term for humankind (ha'adam) includes both male and female.

"The man and the woman together make man."13 The holistic

picture of humankind is only complete when both male and female

are viewed together. Such a description points to the individuality

and complementarity of the sexes, and will be more fully developed

in Gen 2.



The existence of the bipolarity of the sexes in creation implies

not only wholeness but relationship. The juxtaposition of male

and female in Gen 1:26 intimates what will become explicit in

Gen 2: the full meaning of human existence is not in male or

female in isolation, but in their mutual communion. The notion

of male-female fellowship in Gen 1 has been particularly empha-

sized by Barth, who maintains that the "I-Thou" relationship of

male and female is the essence of the imago Dei. For Barth,

Gen 1:27c is the exposition of vs. 27a. and b. Man-in-fellowship as

male and female is what it means to be in the image of God.14

Barth's exclusive identification of the sexual distinction with

the image of God is too restrictive. Our purpose at this point is not

to enter into an extended discussion of the meaning of the imago

Dei.15 But it may be noted that the Hebrew words selem ("Image")

and demut ("likeness"), although possessing overlapping semantic

ranges, in the juxtaposition of vs. 26 appear to emphasize both the

concrete and abstract aspects of human beings,16 and together indi-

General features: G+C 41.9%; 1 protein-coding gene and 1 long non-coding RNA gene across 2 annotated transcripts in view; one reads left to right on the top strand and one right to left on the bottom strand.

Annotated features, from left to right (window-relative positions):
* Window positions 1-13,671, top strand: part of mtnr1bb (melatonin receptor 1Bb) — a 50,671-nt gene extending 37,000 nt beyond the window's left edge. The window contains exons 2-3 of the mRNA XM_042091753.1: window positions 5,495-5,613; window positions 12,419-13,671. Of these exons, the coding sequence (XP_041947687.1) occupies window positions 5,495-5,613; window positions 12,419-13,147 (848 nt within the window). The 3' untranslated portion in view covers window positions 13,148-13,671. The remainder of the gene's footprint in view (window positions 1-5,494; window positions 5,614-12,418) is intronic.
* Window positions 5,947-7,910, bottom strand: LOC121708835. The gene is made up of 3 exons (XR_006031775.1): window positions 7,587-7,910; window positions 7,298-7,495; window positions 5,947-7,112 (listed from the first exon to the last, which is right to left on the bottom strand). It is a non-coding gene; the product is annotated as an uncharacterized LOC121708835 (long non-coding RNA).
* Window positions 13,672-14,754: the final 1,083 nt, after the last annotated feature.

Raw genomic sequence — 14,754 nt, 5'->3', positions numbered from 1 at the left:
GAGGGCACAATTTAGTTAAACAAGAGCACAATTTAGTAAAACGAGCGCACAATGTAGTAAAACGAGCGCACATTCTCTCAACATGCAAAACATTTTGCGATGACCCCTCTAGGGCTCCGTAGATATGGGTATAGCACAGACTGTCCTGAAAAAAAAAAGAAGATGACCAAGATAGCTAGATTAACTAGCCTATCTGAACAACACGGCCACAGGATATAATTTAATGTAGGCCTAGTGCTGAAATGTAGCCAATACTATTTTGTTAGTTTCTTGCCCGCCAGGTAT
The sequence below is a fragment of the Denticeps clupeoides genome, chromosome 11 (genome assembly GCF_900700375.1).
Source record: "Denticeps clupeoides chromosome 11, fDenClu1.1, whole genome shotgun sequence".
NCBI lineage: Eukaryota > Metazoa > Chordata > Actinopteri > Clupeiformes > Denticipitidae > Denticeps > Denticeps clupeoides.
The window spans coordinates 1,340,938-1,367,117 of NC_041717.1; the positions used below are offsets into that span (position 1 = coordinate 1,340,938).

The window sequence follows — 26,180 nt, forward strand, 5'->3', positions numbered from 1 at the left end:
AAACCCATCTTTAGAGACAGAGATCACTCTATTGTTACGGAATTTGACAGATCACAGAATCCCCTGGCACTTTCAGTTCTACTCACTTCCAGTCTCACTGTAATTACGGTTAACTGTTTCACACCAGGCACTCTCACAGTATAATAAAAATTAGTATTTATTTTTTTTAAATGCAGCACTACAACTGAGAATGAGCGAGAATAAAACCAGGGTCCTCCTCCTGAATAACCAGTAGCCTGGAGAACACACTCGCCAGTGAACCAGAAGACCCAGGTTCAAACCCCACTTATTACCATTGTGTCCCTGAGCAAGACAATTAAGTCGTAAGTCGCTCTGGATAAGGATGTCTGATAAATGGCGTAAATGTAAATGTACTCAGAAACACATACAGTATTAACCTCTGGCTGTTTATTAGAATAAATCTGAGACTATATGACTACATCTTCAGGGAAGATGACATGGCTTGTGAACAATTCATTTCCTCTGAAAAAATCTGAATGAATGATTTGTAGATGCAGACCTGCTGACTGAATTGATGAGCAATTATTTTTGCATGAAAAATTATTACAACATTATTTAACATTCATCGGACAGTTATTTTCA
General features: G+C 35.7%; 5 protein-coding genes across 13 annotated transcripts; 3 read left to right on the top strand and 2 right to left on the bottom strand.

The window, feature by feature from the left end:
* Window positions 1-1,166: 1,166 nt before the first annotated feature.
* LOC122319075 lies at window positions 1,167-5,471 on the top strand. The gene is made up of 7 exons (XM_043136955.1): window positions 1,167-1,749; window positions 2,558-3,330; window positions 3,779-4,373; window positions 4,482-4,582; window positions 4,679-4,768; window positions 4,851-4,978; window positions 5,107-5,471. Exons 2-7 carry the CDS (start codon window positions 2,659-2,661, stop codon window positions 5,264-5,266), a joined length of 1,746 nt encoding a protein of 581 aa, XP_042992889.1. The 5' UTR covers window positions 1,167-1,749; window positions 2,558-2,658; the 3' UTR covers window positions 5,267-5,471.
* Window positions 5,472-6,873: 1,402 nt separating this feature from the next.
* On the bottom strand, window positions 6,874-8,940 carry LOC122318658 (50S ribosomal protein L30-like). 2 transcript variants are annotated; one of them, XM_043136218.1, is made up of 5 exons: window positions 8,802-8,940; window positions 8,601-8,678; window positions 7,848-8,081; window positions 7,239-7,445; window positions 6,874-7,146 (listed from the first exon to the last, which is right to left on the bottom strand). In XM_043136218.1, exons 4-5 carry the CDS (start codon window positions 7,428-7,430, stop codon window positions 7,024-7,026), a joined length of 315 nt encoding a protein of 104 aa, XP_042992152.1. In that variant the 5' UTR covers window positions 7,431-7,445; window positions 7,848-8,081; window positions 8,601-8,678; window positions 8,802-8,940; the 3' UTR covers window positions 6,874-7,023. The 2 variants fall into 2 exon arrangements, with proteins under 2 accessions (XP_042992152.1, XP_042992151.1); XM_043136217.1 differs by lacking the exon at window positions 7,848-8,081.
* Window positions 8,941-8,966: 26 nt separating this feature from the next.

cate that the person as a whole--both in material/bodily and


   13 Johannes Pedersen, Israel: Its Life and Culture (London, Eng., 1926), 1-2:61-62.

   14 Barth's discussion of this point extends through major portions of his Church

Dogmatics, vols. 3/1, 3/2, and 3/3. See the helpful summary of his argument in

Jewett, pp. 33-48.

   15 The literature on this subject is voluminous. For a survey of views, see

especially Claus Westermann, Genesis 1-11: A Commentary (Minneapolis, 1984)

pp. 147-155; G. C. Berkouwer, Man: The Image of God (Grand Rapids, MI, 1962),

pp. 67-118; Anthony A. Hoekema, Created in God's Image (Grand Rapids, MI,

1986), pp. 33-65; and cf. Phyllis Trible, God and the Rhetoric of Sexuality

(Philadelphia, 1978), p. 29, n. 74, for further literature.

    16 See Francis Brown, S. R. Driver, and C. A. Briggs, Hebrew and English

Lexicon of the Old Testament (Oxford, 1953), pp. 854, 198 [hereinafter cited as